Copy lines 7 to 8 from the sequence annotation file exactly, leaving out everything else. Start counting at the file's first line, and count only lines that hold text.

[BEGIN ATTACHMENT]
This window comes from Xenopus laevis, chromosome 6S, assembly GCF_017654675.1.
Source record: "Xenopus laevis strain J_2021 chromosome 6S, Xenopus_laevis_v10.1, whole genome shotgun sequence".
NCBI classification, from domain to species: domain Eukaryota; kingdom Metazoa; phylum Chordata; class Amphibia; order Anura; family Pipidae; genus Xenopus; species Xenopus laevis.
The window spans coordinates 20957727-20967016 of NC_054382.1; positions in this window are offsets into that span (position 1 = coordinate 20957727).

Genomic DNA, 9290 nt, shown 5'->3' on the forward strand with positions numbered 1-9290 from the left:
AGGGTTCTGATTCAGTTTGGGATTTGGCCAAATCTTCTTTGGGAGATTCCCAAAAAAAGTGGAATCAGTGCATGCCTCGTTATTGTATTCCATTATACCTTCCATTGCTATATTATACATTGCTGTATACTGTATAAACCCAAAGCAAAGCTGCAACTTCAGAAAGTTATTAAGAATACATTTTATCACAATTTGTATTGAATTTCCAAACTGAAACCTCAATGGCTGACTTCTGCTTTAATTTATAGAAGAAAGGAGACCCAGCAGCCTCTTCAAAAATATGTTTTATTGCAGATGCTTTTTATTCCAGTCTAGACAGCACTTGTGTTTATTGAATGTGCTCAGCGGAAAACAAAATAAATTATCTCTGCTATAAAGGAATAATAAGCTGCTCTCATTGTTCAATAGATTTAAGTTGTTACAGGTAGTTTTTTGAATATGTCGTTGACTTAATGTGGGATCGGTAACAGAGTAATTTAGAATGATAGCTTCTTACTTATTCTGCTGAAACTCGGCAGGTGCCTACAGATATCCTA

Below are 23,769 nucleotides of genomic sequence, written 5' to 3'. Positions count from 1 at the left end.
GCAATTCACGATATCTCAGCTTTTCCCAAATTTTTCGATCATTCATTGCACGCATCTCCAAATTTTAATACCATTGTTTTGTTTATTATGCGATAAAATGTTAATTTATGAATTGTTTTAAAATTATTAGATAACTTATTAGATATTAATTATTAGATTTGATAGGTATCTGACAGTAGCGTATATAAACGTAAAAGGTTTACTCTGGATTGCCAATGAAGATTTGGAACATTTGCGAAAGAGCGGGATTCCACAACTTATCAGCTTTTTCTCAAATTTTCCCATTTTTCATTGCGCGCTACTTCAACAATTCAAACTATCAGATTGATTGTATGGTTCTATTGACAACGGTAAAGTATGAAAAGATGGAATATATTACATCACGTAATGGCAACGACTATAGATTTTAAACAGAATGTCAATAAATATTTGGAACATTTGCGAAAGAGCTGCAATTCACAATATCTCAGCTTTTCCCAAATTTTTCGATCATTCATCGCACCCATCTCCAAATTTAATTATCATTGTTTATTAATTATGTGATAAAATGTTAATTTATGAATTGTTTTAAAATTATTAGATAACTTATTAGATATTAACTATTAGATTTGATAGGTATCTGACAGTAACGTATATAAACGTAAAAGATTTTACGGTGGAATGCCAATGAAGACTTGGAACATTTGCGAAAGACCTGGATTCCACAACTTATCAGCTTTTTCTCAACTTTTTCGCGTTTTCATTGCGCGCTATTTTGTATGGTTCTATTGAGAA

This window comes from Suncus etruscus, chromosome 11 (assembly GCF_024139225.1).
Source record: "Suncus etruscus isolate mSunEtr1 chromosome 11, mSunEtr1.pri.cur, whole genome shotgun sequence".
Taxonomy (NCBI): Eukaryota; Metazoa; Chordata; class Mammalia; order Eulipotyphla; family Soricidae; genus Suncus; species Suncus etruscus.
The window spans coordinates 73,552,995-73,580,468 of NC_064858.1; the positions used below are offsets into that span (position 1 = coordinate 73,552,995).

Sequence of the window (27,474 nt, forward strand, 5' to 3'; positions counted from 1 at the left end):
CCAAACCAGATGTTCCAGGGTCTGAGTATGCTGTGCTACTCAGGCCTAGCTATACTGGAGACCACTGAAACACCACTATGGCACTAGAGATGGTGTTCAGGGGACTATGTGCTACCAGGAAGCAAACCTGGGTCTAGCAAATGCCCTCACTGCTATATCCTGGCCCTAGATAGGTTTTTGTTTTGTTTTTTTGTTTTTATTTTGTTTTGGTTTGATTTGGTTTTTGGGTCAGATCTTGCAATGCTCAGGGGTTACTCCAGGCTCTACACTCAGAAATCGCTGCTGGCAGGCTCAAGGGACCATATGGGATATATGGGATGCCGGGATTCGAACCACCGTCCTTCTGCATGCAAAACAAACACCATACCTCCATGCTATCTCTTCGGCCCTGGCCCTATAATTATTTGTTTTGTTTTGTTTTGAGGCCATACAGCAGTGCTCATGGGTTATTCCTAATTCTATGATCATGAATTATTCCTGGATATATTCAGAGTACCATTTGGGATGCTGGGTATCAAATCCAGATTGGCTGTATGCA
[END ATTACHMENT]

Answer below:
Below are 23,769 nucleotides of genomic sequence, written 5' to 3'. Positions count from 1 at the left end.
GCAATTCACGATATCTCAGCTTTTCCCAAATTTTTCGATCATTCATTGCACGCATCTCCAAATTTTAATACCATTGTTTTGTTTATTATGCGATAAAATGTTAATTTATGAATTGTTTTAAAATTATTAGATAACTTATTAGATATTAATTATTAGATTTGATAGGTATCTGACAGTAGCGTATATAAACGTAAAAGGTTTACTCTGGATTGCCAATGAAGATTTGGAACATTTGCGAAAGAGCGGGATTCCACAACTTATCAGCTTTTTCTCAAATTTTCCCATTTTTCATTGCGCGCTACTTCAACAATTCAAACTATCAGATTGATTGTATGGTTCTATTGACAACGGTAAAGTATGAAAAGATGGAATATATTACATCACGTAATGGCAACGACTATAGATTTTAAACAGAATGTCAATAAATATTTGGAACATTTGCGAAAGAGCTGCAATTCACAATATCTCAGCTTTTCCCAAATTTTTCGATCATTCATCGCACCCATCTCCAAATTTAATTATCATTGTTTATTAATTATGTGATAAAATGTTAATTTATGAATTGTTTTAAAATTATTAGATAACTTATTAGATATTAACTATTAGATTTGATAGGTATCTGACAGTAACGTATATAAACGTAAAAGATTTTACGGTGGAATGCCAATGAAGACTTGGAACATTTGCGAAAGACCTGGATTCCACAACTTATCAGCTTTTTCTCAACTTTTTCGCGTTTTCATTGCGCGCTATTTTGTATGGTTCTATTGAGAA